The Out of the Cold program is a volunteer initiative that includes congregations from different faith groups. Dixon Hall, established in 1929 as soup kitchen during the depression, works in partnership with the Out of the Cold Host sites to support the needs of the guests of the program. The Out of the Cold program was intiated in 1987 by the students of St. Michael’s school with the support and guidance of Sister Susan Moran of the order of Our Lady of Perpetual Sorrow. Sr. Susan began connecting with different faith groups who were interested in a safe refuge and warm meals to homeless members of society. There are currently 19 various faith groups in Toronto that provide services to the homeless and less fortunate. At the host site, organizers from one of the parishes of the site (each parish connected with the host sites organizes one meal, three times a season) will aid other volunteers in preparation and serving of the food. Students who are looking to fulfill their 40 hours of Christian community service can fill out an application online. This program is a wonderful opportunity for students to not only complete their service hours but to witness the dedication of the staff and volunteers whose goal is to provide a safe refuge for the homeless members of our society as a temporary solution to the issue of homelessness. — A. Mendicino
This web site is an ecumenical Christian ministry that seeks to eliminate poverty housing from the global community. The construction and renovation of houses gives university and college students a hands-on approach in putting their faith into action. This site also provides creative ways to raise funds for this world-wide initiative. — R. Mazzotta
Service organizations play a big role in today’s society. Kin Canada is an all-Canadian organization made up of active community volunteers. Kin clubs fund local projects across the country. Kin are also one of the biggest supporters of cystic fibrosis (CF). Since 1964 more than $31 million have been donated towards CF research. This association was founded in 1920 in Hamilton, Ontario by a gentleman named Harold (Hal) Rogers. After the First World War, Hal decided to get together for dinner with a few young men his own age. That was the start of the first Kinsmen Club. Today more than 9,000 members belong to Kinette and Kin Clubs across Canada. The motto of Kin is “Serving the community’s greatest needs.” Each local club determines how it will raise funds to help in the community. This could range anywhere from paying for neighbourhood playgrounds, holding raffles, hosting craft shows, selling fireworks, holding pre-teen dances, even dressing up for “Fright Nights” for Hallowe’en. Money raised in the community from these projects is used to help numerous community needs: supporting community hospitals, purchasing medical equipment for a needy person, donating bursaries for continued education, buying a CF child a special vest to help breathe easier, to name just a few. Students need to become aware of the effect of volunteering, and a service club is a good way to start. Teachers should investigate the communities where they work or live, find out how much has been done thanks to the endless volunteer hours put in by the Lions, Shriners, Rotary Clubs or Kin clubs. Hopefully this will give the students incentive and inspiration when they have to make a decision about volunteering.– Irene McNeil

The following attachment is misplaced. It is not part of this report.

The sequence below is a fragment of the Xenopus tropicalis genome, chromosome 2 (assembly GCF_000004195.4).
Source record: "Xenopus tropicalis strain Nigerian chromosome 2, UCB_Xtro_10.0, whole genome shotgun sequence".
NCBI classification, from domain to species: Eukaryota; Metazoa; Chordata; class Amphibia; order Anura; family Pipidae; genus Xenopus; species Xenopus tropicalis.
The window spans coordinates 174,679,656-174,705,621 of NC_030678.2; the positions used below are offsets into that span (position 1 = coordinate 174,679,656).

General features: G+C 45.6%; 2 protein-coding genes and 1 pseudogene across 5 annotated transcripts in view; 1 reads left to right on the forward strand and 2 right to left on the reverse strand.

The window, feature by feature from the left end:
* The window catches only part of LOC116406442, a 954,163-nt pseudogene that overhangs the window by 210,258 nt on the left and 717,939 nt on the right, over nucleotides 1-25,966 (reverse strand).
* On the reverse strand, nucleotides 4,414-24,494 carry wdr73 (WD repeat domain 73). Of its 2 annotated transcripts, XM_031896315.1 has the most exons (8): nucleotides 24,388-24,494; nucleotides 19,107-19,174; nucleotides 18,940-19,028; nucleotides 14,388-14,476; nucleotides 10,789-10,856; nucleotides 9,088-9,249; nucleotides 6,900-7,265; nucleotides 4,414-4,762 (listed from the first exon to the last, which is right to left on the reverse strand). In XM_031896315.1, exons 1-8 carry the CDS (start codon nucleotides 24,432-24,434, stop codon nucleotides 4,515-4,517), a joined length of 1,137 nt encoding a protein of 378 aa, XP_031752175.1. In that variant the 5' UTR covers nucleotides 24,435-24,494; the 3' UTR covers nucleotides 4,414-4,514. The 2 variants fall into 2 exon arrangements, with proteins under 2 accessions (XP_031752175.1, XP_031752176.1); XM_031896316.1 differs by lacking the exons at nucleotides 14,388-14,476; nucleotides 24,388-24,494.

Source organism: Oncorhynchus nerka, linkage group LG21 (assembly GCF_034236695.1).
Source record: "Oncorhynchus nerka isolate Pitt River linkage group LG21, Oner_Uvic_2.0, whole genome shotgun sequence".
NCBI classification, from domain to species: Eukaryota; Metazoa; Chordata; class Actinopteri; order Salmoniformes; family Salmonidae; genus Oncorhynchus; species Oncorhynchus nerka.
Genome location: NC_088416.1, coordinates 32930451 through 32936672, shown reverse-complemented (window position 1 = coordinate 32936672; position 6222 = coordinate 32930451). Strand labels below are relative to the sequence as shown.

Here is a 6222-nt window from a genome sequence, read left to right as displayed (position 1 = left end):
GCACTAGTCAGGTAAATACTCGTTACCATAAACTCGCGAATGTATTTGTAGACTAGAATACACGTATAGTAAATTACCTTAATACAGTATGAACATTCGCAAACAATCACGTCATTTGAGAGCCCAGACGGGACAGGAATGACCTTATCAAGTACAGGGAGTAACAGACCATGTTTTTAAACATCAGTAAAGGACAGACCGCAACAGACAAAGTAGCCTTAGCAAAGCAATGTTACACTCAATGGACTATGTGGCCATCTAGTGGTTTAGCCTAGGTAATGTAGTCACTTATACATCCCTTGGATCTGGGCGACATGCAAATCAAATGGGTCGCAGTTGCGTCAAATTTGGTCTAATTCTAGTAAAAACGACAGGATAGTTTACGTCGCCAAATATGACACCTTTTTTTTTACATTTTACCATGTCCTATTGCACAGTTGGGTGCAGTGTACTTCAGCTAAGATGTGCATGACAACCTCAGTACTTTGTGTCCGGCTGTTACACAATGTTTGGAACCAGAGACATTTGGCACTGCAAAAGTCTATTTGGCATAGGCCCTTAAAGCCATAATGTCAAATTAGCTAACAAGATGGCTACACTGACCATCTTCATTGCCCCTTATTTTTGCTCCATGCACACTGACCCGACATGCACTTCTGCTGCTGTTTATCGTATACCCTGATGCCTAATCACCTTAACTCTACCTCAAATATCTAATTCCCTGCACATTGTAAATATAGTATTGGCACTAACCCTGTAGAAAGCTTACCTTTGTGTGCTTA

Founded in 1998, the Nelson Mandela Children’s Fund (Canada) is focussed on promoting and realizing Nelson Mandela’s global vision of social justice for children and youth.
The Poverty Challenge is designed to encourage those who are not living in poverty in Canada to care about those who do. The Poverty Challenge is an intensive one-day summit on poverty. This event provides experiential learning about living in poverty and about poverty reduction.
It is our hope that through its [website] the Knights of Columbus principles of Charity, Unity, Fraternity and Patriotism will be demonstrated by the sharing of what we are, what we do and how we do it…There are over 56,000 members in over 500 local councils in Ontario and they and their families are dedicated to working for the Church and the Order to make Ontario a better place to stand and grow. If you think you might want to join us in our quest please look at Join us.
Promises2Kids, raises awareness and better health for foster families. – Alexa Carmichael
QuitDay.org helps foster parents become smoke-free and be better examples for foster children. – Alexa Carmichael